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Hyperparathyroidism?

I have had these symptoms since 2006 and they have just gotten worse, doctors are basically telling me it is all in my head and I need to see a psychiatrist.  I do have an appointment with an endocrinologist mid October.  In 2014 my sister had Primary Hyperparathyroidism Multi Glandular disease involving 3 out of 4 of her Parathyroid glands, two of her Parathryroid Glands were in her chest the other other two were in weird places in her neck.  I have been diagnosed with chronic fatigue, I am dead tired all the time, major heat and cold intolerance, moderate to severe pain in my left hip, other bone and muscle pain legs, hands, constant headache, tendonitis in my right hand, dizzy and light headed, Insomnia, dry mouth and I constantly feel dehydrated, anxiety, vomiting, diarrhea, extreme brain fog, my lungs feel heavy a lot, I have extreme difficulty dealing with stress, PTSD from severe childhood trauma, I have a really weird itch deep in my jaw just in front of my ear lobes which I rub and rub and can't get to.  
My blood pressure is all over the place, my calcium since 2006 has been running 10.4-10.8
My Chloride has been running 107-114 since 2006
My PTH intact has been running 41-66
I have been diagnosed with the following:

After my Colonoscopy 12/28/2011:
Chronic Gastroesophageal reflux disease GERD 12/28/2011
Diarrhea not explained by findings 12/28/2011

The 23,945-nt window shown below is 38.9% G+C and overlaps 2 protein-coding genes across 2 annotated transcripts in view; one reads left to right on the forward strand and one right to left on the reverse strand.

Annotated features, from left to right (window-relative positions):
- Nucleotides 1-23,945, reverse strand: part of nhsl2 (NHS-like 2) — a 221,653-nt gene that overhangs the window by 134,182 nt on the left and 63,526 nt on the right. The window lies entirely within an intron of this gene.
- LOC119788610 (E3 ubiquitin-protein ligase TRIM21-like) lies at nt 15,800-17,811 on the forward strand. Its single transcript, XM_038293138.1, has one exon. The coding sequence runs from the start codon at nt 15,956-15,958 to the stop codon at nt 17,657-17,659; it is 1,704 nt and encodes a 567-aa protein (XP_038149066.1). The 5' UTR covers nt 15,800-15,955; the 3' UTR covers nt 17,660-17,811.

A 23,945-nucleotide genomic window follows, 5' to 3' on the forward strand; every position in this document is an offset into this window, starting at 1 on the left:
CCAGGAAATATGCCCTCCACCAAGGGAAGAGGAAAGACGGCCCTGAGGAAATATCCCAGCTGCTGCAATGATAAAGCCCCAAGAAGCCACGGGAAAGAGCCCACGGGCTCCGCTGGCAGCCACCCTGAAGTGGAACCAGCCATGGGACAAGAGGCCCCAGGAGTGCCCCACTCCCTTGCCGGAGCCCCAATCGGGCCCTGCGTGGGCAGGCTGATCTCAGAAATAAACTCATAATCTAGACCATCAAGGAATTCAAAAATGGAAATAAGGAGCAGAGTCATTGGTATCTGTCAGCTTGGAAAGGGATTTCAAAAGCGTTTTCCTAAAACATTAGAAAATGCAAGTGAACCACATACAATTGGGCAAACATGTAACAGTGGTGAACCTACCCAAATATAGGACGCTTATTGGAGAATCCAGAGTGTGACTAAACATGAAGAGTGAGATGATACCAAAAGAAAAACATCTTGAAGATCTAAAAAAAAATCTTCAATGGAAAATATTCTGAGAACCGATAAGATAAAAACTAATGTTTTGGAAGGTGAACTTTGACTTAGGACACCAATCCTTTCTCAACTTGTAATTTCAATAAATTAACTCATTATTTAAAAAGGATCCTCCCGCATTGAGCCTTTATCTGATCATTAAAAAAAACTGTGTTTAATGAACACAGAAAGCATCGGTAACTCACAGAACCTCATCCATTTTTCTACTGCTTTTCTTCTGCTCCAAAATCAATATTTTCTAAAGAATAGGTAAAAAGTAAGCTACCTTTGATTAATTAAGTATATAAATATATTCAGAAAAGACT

Right colon polyp 12/28/2011
Diverticulosis 12/28/2011
Biopsied for Colitis Negative
No Celiac found

Menometrorrhagia since age 18

Chronic Fatigue 8/7/2006
Dry Mouth/Dehydration 8/7/2006
Heat Intolerance 8/7/2006
Gall Bladder removed 5/22/2009
Open abdominal Hysterectomy due to endometriosis and severe bleeding 12/16/2009
Diverticulitis and additional polyps 2020
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Avatar universal
Sorry my Right hip not my left, see very bad brain fog!
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Avatar universal
That's a lot going on.  Without a gallbladder you could be having trouble digesting fat.  It makes your liver work harder.  It could affect your pancreas.  If you truly have PTSD, you need therapy for that.  But again, it's a lot of stuff, and you've seen a lot of docs, but you've also had a lot go wrong and had a lot of invasive medicine performed for it, maybe necessary, and maybe not.  Some of that medicine might have harmed you.  It might have saved you.  You need to keep trying to find the medical problems, but you also do need to also work on the mental stuff, but you do seem to have something going on physiologically that caused all that other stuff to go wrong in the first place.  Maybe you need much better doctors.
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1 Comments
I have been seeing a therapist for the PTSD, I was diagnosed with PTSD by two different doctors, it was not a one time thing, it was an almost daily occurance from as young as I can remember (most likely four because I have been told I stopped talking for a year when I was four until about the age of 9).  I finally have an appointment with an endocrinologist in 3 weeks.
649848 tn?1534633700
COMMUNITY LEADER
What are your calcium levels?  Calcium is measured with a metabolic panel.